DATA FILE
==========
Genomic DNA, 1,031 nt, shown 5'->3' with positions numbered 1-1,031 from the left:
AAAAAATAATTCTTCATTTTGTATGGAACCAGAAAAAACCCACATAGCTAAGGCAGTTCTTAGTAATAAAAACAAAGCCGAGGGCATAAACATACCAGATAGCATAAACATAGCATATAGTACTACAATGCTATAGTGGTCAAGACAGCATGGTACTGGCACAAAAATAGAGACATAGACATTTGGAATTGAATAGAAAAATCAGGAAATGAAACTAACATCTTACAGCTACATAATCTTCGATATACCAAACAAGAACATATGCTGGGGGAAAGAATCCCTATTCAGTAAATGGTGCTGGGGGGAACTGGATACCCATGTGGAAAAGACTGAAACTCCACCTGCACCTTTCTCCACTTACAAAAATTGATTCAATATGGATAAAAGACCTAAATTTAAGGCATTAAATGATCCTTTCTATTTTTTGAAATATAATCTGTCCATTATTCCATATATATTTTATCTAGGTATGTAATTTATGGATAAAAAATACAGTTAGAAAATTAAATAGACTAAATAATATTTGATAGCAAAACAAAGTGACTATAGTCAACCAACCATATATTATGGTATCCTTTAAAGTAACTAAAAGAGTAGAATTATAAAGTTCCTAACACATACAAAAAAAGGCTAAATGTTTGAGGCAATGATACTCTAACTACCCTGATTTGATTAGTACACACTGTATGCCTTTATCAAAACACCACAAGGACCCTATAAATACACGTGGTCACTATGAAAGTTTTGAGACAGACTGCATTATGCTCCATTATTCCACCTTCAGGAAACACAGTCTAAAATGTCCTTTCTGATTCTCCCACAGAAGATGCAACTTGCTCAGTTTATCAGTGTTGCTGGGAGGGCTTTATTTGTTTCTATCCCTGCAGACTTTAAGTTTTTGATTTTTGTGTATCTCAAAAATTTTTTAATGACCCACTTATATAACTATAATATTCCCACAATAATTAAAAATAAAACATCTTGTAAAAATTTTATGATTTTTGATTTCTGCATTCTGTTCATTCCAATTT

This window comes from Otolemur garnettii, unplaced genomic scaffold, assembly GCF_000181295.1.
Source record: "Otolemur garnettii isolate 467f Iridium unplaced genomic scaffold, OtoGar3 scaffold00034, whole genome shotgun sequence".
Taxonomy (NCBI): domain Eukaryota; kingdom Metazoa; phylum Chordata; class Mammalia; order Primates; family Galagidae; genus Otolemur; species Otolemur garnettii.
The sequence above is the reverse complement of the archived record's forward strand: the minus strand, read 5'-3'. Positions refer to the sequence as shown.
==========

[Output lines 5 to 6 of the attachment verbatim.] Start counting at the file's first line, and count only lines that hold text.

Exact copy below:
Taxonomy (NCBI): domain Eukaryota; kingdom Metazoa; phylum Chordata; class Mammalia; order Primates; family Galagidae; genus Otolemur; species Otolemur garnettii.
The sequence above is the reverse complement of the archived record's forward strand: the minus strand, read 5'-3'. Positions refer to the sequence as shown.